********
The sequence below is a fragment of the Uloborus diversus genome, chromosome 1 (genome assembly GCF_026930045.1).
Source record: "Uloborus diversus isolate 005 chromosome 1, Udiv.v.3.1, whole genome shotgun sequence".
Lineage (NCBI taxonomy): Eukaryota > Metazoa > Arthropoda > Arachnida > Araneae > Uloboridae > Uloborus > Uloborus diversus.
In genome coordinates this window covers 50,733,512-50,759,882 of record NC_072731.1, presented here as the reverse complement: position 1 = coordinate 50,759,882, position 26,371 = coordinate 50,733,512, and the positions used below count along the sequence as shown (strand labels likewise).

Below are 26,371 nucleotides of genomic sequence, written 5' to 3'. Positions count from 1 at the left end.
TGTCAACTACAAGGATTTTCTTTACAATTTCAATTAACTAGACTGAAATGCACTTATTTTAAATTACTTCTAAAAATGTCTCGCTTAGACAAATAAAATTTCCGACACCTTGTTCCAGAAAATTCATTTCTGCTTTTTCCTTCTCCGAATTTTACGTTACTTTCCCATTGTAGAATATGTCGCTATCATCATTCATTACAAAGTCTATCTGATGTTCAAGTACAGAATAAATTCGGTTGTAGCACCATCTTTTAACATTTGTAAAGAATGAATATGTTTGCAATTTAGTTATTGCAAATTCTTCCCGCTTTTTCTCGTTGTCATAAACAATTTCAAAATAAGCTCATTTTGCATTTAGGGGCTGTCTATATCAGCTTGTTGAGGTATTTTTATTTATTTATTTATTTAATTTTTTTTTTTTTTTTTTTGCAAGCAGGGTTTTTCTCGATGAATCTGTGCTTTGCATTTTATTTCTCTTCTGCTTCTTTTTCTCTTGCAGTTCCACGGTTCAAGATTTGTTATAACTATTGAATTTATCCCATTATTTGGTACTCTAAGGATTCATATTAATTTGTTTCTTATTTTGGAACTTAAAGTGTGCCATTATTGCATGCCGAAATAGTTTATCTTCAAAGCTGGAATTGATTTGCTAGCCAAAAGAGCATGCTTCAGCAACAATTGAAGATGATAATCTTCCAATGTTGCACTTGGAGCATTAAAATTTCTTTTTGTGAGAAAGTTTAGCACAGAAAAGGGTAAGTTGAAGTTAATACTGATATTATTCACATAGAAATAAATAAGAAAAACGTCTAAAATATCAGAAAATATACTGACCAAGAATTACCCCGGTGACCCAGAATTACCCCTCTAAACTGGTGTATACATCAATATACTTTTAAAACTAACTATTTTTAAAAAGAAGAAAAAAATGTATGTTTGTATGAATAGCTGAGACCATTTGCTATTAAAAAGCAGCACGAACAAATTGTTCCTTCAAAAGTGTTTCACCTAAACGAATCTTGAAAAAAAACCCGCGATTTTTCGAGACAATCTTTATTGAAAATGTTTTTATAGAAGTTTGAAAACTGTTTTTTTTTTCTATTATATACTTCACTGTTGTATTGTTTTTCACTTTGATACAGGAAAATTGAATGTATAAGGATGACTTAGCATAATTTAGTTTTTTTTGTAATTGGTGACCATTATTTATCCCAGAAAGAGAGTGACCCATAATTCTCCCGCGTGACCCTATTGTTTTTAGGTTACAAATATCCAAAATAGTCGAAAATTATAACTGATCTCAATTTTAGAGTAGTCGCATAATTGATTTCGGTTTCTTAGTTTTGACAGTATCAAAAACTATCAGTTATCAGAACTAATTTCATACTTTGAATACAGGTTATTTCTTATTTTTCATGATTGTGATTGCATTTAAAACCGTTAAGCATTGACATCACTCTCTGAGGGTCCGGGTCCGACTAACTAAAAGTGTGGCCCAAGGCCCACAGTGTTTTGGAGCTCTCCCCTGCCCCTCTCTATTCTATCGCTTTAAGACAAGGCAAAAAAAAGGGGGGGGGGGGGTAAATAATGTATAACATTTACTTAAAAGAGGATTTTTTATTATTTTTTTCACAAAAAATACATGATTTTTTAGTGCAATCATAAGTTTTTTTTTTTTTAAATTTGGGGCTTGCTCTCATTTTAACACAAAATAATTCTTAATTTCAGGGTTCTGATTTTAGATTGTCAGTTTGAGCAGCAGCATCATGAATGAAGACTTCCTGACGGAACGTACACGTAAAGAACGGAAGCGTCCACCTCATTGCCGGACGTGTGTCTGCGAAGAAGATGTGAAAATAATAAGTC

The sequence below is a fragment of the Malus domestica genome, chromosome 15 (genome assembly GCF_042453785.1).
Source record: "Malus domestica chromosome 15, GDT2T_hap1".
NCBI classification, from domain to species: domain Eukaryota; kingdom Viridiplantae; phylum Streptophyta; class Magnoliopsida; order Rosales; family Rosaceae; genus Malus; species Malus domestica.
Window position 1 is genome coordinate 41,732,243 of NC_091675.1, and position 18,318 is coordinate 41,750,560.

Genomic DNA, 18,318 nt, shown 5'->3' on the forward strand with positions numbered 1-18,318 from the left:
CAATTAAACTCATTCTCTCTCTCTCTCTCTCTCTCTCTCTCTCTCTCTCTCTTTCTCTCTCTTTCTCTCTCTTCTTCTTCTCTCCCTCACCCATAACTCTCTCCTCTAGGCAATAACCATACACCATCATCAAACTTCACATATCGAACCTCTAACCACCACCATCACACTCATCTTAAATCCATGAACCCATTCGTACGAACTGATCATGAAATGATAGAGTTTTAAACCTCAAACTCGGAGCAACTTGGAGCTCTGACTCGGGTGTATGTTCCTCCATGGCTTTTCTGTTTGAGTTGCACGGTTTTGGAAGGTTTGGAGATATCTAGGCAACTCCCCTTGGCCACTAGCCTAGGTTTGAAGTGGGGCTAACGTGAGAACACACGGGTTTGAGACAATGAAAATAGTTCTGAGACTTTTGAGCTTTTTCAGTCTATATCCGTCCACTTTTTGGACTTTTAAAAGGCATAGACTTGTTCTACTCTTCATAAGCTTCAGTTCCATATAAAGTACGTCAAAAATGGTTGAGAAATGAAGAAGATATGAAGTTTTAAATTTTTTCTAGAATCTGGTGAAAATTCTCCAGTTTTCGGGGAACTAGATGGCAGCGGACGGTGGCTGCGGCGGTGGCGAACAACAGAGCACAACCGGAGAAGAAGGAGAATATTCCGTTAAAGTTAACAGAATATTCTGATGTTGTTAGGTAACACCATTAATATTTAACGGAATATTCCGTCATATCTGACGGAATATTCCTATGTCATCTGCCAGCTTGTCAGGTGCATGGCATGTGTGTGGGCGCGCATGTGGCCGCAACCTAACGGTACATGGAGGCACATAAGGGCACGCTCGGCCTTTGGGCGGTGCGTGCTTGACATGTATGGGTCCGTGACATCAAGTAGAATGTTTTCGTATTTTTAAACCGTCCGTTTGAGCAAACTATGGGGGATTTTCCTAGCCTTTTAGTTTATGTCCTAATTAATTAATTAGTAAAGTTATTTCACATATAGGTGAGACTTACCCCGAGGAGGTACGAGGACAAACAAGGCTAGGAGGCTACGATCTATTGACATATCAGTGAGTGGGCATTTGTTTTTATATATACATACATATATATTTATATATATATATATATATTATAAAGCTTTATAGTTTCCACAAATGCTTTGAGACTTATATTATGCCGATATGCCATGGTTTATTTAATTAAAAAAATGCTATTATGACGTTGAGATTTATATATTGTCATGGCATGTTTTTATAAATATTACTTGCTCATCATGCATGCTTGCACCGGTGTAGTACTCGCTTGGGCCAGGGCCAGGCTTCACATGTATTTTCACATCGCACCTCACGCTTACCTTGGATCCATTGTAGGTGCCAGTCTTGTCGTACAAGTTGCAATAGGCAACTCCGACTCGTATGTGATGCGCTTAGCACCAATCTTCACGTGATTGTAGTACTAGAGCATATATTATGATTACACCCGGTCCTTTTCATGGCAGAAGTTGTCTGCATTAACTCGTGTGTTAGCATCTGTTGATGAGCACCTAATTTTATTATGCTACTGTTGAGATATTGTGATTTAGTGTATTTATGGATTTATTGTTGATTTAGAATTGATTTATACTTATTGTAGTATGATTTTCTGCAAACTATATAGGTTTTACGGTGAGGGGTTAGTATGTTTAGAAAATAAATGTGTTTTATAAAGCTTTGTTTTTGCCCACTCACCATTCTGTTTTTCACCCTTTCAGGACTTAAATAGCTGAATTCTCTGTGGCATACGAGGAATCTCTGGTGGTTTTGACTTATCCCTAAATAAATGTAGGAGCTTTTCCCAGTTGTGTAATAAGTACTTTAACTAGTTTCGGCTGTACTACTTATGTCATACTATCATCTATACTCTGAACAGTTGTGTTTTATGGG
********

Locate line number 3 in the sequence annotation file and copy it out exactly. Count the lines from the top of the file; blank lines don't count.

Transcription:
Lineage (NCBI taxonomy): Eukaryota > Metazoa > Arthropoda > Arachnida > Araneae > Uloboridae > Uloborus > Uloborus diversus.